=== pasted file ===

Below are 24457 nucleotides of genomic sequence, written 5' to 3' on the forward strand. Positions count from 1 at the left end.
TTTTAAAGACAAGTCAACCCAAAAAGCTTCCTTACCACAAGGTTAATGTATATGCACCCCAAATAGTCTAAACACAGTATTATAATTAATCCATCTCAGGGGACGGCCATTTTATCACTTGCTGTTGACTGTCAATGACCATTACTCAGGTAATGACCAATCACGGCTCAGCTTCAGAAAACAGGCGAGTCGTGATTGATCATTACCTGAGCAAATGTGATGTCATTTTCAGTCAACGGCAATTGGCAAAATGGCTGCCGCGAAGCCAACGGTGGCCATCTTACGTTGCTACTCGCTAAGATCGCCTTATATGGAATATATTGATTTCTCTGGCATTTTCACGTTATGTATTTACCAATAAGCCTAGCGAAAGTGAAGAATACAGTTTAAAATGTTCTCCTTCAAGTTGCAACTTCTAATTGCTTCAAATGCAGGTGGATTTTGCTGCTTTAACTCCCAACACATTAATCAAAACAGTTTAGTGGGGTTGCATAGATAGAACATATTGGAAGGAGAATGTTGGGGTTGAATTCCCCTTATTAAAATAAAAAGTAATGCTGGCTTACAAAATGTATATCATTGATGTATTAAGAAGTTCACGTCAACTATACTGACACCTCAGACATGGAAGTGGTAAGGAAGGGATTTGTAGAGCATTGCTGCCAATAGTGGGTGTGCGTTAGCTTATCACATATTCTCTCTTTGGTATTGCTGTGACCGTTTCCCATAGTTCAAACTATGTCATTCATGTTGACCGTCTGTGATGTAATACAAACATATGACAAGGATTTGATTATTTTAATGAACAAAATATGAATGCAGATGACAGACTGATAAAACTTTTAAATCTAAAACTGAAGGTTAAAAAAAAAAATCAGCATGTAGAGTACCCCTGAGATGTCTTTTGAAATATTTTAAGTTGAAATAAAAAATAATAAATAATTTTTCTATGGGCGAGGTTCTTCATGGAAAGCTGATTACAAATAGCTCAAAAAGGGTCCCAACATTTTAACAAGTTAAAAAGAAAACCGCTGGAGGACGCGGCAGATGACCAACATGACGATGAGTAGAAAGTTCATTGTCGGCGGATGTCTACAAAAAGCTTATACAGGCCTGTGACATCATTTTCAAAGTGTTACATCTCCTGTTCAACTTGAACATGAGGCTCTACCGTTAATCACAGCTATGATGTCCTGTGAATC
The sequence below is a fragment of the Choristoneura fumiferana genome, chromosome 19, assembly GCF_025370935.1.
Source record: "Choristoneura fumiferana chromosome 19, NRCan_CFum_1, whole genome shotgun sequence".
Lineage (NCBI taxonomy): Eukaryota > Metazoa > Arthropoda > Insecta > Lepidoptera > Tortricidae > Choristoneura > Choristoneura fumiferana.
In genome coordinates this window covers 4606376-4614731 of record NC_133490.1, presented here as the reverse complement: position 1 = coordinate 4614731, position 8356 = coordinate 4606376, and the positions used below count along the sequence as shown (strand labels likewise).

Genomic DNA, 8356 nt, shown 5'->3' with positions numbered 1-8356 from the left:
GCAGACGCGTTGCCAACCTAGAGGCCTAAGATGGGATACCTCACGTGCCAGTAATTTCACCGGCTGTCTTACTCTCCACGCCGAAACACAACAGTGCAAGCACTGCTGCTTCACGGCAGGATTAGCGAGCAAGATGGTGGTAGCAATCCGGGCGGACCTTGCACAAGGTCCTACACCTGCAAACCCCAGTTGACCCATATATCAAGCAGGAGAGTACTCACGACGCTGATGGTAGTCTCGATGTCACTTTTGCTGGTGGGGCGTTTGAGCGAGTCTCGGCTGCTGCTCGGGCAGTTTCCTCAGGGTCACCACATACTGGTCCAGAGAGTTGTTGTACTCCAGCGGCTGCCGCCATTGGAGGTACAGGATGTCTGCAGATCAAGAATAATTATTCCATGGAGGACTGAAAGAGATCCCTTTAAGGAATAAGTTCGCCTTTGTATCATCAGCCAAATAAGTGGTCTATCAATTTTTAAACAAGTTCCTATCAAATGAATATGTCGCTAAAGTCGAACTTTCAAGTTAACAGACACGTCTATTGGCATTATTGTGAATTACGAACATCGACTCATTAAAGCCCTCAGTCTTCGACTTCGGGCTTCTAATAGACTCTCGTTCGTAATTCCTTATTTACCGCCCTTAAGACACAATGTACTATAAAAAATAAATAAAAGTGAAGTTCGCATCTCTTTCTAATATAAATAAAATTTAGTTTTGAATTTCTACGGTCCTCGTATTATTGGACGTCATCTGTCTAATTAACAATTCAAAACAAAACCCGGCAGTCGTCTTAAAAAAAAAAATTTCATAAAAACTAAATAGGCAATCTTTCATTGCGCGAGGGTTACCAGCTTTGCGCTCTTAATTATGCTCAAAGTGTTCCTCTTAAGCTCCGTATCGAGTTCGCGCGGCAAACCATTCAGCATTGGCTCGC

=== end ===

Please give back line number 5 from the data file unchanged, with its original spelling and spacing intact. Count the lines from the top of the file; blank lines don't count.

Lineage (NCBI taxonomy): Eukaryota > Metazoa > Arthropoda > Insecta > Lepidoptera > Tortricidae > Choristoneura > Choristoneura fumiferana.